Head To Head

Should there be a ceiling on what percentage of GDP countries spend on health? No

BMJ 2008; 337 doi: http://dx.doi.org/10.1136/bmj.a1036 (Published 25 September 2008) Cite this as: BMJ 2008;337:a1036
  1. Werner Christie, former minister of health
  1. 1Vidarshov gård, 2322 Ridabu, Norway
  1. werner{at}vidarshov.no

    Demands on healthcare budgets seem to be ever increasing. Nick Bosanquet (doi:10.1136/bmj.a1040) believes it is time to limit spending, but Werner Christie argues that it should reflect medical needs not economic performance

    There are several good reasons for not fixing health spending to a varying gross domestic product (GDP). The funds we choose to allocate to health care should reflect the comparative value that a health service represents for the population in relation to needs of other sectors, rather than GDP. The progress of medical science and an ageing population may increase both the relative benefit and cost of health care, requiring greater expenditure. Health care is labour intensive and therefore its costs may increase more than those of other sectors of the economy that can more easily improve productivity through automation and technological progress, making current distribution of funds inappropriate.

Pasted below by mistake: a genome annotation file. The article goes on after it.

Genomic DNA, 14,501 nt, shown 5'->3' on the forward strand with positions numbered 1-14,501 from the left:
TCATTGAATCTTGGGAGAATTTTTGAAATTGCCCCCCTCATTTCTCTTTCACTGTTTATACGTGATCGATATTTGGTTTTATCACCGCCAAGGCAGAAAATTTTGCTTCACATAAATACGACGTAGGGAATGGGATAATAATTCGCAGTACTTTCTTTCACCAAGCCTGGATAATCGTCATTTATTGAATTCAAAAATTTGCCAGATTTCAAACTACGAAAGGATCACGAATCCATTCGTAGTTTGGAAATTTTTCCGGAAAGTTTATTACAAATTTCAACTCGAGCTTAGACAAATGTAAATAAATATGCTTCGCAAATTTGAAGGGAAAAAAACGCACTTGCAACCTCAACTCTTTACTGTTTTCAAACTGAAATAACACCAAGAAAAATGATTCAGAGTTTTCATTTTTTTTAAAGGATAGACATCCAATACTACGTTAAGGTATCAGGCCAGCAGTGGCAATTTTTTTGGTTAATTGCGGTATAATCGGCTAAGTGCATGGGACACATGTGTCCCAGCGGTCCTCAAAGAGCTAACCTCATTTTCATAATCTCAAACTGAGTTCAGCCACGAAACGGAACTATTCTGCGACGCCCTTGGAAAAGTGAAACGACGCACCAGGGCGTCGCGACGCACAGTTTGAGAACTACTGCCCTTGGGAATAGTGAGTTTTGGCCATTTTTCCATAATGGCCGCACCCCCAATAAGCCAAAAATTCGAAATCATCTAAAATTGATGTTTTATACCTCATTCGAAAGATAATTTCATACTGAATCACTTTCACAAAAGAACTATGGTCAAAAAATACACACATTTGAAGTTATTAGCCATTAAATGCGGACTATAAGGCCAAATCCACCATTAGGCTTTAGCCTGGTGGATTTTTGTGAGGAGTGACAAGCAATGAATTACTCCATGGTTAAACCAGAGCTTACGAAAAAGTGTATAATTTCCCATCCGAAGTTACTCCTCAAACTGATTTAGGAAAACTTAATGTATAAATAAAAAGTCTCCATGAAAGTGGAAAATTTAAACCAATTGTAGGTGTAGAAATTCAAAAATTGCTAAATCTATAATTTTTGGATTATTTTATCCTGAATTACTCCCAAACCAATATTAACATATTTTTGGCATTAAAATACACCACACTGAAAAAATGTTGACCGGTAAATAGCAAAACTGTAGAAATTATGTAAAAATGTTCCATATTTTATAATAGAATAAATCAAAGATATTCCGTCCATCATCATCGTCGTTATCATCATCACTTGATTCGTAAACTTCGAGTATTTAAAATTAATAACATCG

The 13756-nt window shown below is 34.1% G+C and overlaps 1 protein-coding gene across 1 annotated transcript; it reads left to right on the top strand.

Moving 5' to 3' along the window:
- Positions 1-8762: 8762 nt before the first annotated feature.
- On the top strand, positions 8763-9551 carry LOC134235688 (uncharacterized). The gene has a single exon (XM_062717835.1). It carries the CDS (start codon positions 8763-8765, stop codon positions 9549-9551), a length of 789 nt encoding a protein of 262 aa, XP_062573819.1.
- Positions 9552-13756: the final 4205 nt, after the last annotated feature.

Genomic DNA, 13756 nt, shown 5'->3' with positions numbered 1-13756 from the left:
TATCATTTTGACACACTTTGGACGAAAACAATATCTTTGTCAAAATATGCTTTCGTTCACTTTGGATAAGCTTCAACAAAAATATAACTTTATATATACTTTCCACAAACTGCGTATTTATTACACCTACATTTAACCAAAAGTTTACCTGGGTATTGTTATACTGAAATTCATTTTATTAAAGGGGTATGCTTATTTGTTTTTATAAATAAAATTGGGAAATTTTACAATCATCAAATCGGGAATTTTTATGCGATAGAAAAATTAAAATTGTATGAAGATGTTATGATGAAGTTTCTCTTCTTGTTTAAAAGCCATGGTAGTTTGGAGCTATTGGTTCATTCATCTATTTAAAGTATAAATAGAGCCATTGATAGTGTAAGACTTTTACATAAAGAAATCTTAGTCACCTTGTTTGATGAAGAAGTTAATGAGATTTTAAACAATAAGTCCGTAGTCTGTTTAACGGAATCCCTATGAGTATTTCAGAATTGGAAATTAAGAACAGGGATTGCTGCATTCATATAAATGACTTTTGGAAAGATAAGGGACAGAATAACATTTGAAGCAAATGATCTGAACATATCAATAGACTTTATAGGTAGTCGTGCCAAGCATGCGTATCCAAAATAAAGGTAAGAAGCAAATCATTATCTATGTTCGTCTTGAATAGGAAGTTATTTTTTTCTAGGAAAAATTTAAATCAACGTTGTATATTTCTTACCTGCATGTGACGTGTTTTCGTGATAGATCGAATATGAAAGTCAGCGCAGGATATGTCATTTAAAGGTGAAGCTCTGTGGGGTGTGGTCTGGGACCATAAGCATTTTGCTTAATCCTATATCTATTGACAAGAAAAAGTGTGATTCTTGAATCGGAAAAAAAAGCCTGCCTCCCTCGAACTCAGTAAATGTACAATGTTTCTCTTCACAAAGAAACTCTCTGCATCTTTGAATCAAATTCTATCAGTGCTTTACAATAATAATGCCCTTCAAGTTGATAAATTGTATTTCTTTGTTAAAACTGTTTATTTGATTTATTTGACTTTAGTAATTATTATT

Health spending should reflect medical needs not unstable economic trends. Although suboptimal effectiveness and efficiency may justify temporary caps in further spending to provide necessary pressure for improvements and incentives to reduce …

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